It was at that point that I understood that my fibromyalgia pain possibly was “all in my head,” and the significance of that often-cited statement rocked me hard. There is an ongoing debate about whether fibromyalgia is a make-believe disorder that patients create in their heads, for whatever reason. The stigma that follows that debate leaves chronic pain patients feeling ignored and traumatized further. I fought for a very long time, as both a patient and an advocate, to prove that my fibromyalgia pain was real. This day, however, I had a new perspective on that debate and the implications of how the pain is “all in your head” can be viewed as a hurtful remark that is an insult to one’s own experience or seen as a scientific evaluation based in neuroscience.
Let me make one thing very clear: I have no idea if this cognitive deception could be sustained. If I were to walk around the world with a mirror attached to my body would I only be in half the pain I would normally be? Parlor trick or not, the fact that my brain registered so quickly as only being in pain on one side of my body, was enough of an epiphany to warrant further research and rethink how I viewed my pain. I saw how much I did not understand and would need to explore to be able to take some semblance of control over my ongoing pain.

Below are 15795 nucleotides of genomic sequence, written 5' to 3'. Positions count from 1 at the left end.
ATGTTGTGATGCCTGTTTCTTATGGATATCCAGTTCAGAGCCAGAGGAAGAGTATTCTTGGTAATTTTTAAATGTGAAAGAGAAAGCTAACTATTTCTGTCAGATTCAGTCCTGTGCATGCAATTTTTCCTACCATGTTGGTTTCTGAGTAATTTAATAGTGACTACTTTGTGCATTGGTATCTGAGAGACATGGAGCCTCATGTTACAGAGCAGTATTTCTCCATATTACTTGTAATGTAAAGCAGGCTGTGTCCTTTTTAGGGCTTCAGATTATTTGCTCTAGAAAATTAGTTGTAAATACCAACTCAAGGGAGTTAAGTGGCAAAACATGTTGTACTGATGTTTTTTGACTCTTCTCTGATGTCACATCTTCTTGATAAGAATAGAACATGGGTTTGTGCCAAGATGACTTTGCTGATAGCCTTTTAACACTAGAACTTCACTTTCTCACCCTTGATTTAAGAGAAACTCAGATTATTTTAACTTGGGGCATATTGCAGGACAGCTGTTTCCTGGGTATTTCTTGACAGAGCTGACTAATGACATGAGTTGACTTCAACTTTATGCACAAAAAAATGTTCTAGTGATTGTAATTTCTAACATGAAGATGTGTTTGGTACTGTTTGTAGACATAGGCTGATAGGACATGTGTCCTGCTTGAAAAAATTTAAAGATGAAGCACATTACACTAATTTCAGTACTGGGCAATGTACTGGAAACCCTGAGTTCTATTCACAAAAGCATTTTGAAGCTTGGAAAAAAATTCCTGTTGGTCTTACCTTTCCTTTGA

That day was the turning point in how I managed my pain. If my brain could remember any memory, it was that day in the physical therapist’s office with the almighty mirror.
I’ve had many an epiphany in my life; each one a determining factor in my movement forward to well-being. But it wasn’t until the “mirror” epiphany that I realized there was so much my support group and I were missing on the topic of how pain works. I felt it was the least I could do for my own well-being, as well as for all those who joined me at the coffee shop: learn about a subject that had taken over our lives and yet was so misunderstood. . Up to that point, I had let my medical team determine my fate with diagnosis and treatments. I had passively allowed their medical degrees intimidate me. As chronic pain patient I surely didn’t want to argue with their assessments.